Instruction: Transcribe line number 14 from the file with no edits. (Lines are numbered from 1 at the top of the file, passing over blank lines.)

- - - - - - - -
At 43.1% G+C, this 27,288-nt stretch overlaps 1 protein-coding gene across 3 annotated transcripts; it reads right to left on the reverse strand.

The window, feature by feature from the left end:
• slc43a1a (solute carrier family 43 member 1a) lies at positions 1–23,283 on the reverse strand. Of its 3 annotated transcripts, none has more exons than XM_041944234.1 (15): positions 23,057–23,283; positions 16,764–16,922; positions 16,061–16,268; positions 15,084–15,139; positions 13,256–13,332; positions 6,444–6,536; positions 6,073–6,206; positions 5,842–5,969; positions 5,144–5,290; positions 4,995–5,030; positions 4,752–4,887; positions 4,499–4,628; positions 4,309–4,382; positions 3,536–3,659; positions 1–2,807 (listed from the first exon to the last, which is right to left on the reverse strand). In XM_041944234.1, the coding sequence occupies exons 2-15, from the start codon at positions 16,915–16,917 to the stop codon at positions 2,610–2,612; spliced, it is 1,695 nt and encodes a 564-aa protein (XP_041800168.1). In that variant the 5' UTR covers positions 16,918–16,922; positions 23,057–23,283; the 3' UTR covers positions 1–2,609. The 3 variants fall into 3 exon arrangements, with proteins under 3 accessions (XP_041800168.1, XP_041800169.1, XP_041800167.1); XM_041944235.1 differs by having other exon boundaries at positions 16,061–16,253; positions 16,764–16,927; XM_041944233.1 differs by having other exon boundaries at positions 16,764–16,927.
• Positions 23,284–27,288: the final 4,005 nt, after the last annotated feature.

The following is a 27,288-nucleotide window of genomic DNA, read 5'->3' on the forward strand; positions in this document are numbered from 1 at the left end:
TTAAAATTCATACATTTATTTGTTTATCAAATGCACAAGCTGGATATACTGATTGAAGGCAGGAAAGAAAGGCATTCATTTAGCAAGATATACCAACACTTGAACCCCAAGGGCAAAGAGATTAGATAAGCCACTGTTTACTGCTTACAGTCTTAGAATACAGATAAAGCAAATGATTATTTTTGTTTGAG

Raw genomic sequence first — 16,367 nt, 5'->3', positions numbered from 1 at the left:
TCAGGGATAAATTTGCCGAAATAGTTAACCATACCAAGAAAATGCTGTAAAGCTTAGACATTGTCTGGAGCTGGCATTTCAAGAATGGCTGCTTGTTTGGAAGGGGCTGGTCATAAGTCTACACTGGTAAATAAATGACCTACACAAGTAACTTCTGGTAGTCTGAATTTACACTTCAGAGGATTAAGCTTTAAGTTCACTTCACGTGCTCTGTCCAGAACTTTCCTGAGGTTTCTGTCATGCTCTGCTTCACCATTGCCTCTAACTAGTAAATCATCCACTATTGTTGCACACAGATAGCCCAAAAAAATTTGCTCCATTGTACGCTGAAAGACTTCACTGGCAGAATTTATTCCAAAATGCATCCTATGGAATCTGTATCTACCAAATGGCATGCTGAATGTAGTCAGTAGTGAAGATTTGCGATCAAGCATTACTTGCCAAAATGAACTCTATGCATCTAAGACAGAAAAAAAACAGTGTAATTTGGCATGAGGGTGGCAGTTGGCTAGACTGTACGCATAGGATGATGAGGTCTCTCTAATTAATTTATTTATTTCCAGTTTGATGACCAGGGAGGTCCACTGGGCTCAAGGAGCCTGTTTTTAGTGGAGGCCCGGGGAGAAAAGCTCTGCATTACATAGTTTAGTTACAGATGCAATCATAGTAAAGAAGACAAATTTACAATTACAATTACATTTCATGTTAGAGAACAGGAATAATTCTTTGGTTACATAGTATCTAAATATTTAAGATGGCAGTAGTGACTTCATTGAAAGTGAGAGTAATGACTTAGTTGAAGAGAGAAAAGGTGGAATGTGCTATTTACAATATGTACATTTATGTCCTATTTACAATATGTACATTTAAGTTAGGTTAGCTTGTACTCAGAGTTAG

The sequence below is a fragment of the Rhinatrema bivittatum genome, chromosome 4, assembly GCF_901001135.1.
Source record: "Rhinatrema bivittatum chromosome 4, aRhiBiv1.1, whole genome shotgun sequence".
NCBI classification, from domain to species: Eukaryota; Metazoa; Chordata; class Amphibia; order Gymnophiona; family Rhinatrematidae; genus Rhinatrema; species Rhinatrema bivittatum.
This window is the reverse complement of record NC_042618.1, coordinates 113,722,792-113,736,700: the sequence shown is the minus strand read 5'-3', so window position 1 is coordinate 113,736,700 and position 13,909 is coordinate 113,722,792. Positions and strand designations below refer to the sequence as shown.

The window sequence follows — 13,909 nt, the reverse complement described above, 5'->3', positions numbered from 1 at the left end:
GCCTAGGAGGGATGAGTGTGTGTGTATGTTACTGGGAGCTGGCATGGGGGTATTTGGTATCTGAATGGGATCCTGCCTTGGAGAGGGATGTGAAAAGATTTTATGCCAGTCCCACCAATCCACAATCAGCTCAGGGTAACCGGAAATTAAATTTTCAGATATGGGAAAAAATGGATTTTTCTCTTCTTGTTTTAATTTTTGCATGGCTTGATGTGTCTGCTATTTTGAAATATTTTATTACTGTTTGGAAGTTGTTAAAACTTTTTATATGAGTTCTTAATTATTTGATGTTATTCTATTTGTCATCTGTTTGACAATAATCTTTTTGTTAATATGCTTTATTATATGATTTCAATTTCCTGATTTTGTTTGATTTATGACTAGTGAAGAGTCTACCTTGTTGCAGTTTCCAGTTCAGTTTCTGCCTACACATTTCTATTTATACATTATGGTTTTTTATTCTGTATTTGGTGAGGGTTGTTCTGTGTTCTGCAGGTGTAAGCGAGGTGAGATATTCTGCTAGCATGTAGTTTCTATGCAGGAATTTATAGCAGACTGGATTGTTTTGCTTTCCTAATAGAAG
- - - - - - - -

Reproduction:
GCCTAGGAGGGATGAGTGTGTGTGTATGTTACTGGGAGCTGGCATGGGGGTATTTGGTATCTGAATGGGATCCTGCCTTGGAGAGGGATGTGAAAAGATTTTATGCCAGTCCCACCAATCCACAATCAGCTCAGGGTAACCGGAAATTAAATTTTCAGATATGGGAAAAAATGGATTTTTCTCTTCTTGTTTTAATTTTTGCATGGCTTGATGTGTCTGCTATTTTGAAATATTTTATTACTGTTTGGAAGTTGTTAAAACTTTTTATATGAGTTCTTAATTATTTGATGTTATTCTATTTGTCATCTGTTTGACAATAATCTTTTTGTTAATATGCTTTATTATATGATTTCAATTTCCTGATTTTGTTTGATTTATGACTAGTGAAGAGTCTACCTTGTTGCAGTTTCCAGTTCAGTTTCTGCCTACACATTTCTATTTATACATTATGGTTTTTTATTCTGTATTTGGTGAGGGTTGTTCTGTGTTCTGCAGGTGTAAGCGAGGTGAGATATTCTGCTAGCATGTAGTTTCTATGCAGGAATTTATAGCAGACTGGATTGTTTTGCTTTCCTAATAGAAG